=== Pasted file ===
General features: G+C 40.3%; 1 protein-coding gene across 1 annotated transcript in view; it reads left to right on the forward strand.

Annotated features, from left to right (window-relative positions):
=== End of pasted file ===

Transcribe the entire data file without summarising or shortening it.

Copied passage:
General features: G+C 40.3%; 1 protein-coding gene across 1 annotated transcript in view; it reads left to right on the forward strand.

Annotated features, from left to right (window-relative positions):